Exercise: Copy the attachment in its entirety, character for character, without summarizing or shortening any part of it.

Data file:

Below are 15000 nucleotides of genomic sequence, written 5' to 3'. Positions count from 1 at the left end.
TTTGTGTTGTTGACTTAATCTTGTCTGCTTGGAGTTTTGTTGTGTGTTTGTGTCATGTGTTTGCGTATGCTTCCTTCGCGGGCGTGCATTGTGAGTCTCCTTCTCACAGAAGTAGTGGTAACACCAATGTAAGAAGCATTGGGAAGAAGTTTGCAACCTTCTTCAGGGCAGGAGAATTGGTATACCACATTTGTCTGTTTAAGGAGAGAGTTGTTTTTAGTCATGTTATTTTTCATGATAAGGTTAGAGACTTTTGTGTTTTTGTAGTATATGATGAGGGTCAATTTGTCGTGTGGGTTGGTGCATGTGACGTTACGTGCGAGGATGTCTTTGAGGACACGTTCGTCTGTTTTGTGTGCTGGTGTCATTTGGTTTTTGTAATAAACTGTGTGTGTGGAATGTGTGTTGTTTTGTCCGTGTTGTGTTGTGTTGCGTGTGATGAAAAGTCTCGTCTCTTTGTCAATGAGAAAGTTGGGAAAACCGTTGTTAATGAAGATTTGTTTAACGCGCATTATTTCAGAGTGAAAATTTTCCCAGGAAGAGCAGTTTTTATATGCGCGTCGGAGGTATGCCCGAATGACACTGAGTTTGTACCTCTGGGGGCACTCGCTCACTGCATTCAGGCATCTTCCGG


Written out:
Below are 15000 nucleotides of genomic sequence, written 5' to 3'. Positions count from 1 at the left end.
TTTGTGTTGTTGACTTAATCTTGTCTGCTTGGAGTTTTGTTGTGTGTTTGTGTCATGTGTTTGCGTATGCTTCCTTCGCGGGCGTGCATTGTGAGTCTCCTTCTCACAGAAGTAGTGGTAACACCAATGTAAGAAGCATTGGGAAGAAGTTTGCAACCTTCTTCAGGGCAGGAGAATTGGTATACCACATTTGTCTGTTTAAGGAGAGAGTTGTTTTTAGTCATGTTATTTTTCATGATAAGGTTAGAGACTTTTGTGTTTTTGTAGTATATGATGAGGGTCAATTTGTCGTGTGGGTTGGTGCATGTGACGTTACGTGCGAGGATGTCTTTGAGGACACGTTCGTCTGTTTTGTGTGCTGGTGTCATTTGGTTTTTGTAATAAACTGTGTGTGTGGAATGTGTGTTGTTTTGTCCGTGTTGTGTTGTGTTGCGTGTGATGAAAAGTCTCGTCTCTTTGTCAATGAGAAAGTTGGGAAAACCGTTGTTAATGAAGATTTGTTTAACGCGCATTATTTCAGAGTGAAAATTTTCCCAGGAAGAGCAGTTTTTATATGCGCGTCGGAGGTATGCCCGAATGACACTGAGTTTGTACCTCTGGGGGCACTCGCTCACTGCATTCAGGCATCTTCCGG